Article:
Finding Style in Trial and Error

You can't get it right if you don't first get it wrong.

Zoom

It’s been said that if you fall off your bicycle, you should get back on and just keep riding. I understand that the larger metaphor-for-life was initially instituted to depress the plague of discouragement, but I also understand that the euphemism has prevailed because as humans, we have historically demonstrated that we learn from our blunders. Steve Jobs was pushed out of his own company in 1985 only to return in ’96 and eventually render every other business in the history of work obsolete.

Naomi Campbell famously fell to her ankles (no, really) while walking in a Vivienne Westwood show in 1993 but that’s frequently overlooked. And I failed my road test four times before I became a professional race car driver.

But when considering style, why does it always seem like if you’re not consistently “getting it right,” you don’t have it. There’s a saying that goes, “style can’t be taught,” which has been underscored by a comment Anna Wintour once made — “either you have it or you don’t.”

If this is true, it means that the ability to style is an inherent quality that a man or woman possesses. And if that quality is inherent, the supposition is that like with blinking, or with breathing, there’s no learning — from blunders or otherwise — to take place. Frankly, though, who’s to say that if you are one of these ostensibly lucky gene carriers, you can’t come into a few snafus along the way? Especially, I might add, in this golden era of pics-or-I-never-wore-it.

I guess it always boils back down to Instagram.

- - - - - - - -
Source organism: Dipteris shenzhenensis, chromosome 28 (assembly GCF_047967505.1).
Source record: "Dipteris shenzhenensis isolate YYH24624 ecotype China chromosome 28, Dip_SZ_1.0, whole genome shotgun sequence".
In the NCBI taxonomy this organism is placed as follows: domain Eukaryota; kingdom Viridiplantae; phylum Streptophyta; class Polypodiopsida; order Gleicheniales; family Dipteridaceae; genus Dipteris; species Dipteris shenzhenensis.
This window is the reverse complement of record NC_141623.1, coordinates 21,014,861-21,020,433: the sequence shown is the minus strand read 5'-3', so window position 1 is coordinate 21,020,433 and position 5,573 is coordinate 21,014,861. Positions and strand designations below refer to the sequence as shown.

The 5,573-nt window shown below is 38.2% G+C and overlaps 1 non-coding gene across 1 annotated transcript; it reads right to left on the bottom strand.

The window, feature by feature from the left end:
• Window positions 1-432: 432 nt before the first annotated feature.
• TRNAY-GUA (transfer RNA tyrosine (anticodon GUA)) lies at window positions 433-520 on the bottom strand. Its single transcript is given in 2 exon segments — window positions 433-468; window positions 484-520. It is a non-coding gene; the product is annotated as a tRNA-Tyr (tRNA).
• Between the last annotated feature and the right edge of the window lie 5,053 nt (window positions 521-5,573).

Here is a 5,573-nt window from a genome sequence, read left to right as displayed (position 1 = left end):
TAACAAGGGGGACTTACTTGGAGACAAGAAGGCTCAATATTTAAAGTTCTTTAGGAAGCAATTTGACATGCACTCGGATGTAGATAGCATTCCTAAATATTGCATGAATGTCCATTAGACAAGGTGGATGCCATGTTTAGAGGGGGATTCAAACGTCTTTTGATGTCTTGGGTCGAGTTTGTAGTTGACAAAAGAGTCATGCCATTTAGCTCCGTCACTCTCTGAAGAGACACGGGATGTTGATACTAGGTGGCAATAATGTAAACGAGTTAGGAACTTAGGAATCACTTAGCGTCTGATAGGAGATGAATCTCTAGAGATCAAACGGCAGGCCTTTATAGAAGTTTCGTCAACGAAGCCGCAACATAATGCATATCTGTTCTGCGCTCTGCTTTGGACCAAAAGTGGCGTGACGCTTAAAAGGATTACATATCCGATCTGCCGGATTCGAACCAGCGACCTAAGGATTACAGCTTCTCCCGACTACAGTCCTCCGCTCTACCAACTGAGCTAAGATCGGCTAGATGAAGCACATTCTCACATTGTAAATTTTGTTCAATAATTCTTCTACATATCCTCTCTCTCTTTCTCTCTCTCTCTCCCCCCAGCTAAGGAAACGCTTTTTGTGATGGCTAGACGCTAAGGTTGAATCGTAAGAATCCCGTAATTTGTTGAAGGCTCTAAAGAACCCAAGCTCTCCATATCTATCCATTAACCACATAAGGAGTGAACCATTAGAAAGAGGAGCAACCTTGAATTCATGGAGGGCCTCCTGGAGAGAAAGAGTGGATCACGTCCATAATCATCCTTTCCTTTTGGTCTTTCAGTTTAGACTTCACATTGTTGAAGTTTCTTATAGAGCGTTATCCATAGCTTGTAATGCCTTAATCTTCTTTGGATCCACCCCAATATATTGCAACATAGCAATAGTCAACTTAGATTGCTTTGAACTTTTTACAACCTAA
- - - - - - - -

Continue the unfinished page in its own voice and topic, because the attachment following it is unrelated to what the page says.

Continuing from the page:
Last month I watched hundreds of comments rake in regarding a photo I posted of an outfit which included a blue bralette-style crop top and high waist burgundy satin shorts. The responses were mostly respectful but almost universally against the look. I called it the Obamacare of Selfies, primarily because most people hated it (and I understood why), but because I created it, I stood really firmly behind it.

The following day, I posted another photo (a full green look), which received glowing reviews — some even from the commenters who just the previous day told me I had “zero sense of style.”

It occurred to me then that to say style is inherent is fair but it is also vaguely flawed. This is chiefly because personal style is deep-rooted in opinion. Not everyone is going to agree but this is precisely what makes it personal (and often too, compelling). Is it a coincidence that the second photo was the one that received the positive feedback? Maybe, but it might also be a nod to my testing the trial and error formula and understanding what could have worked and what didn’t.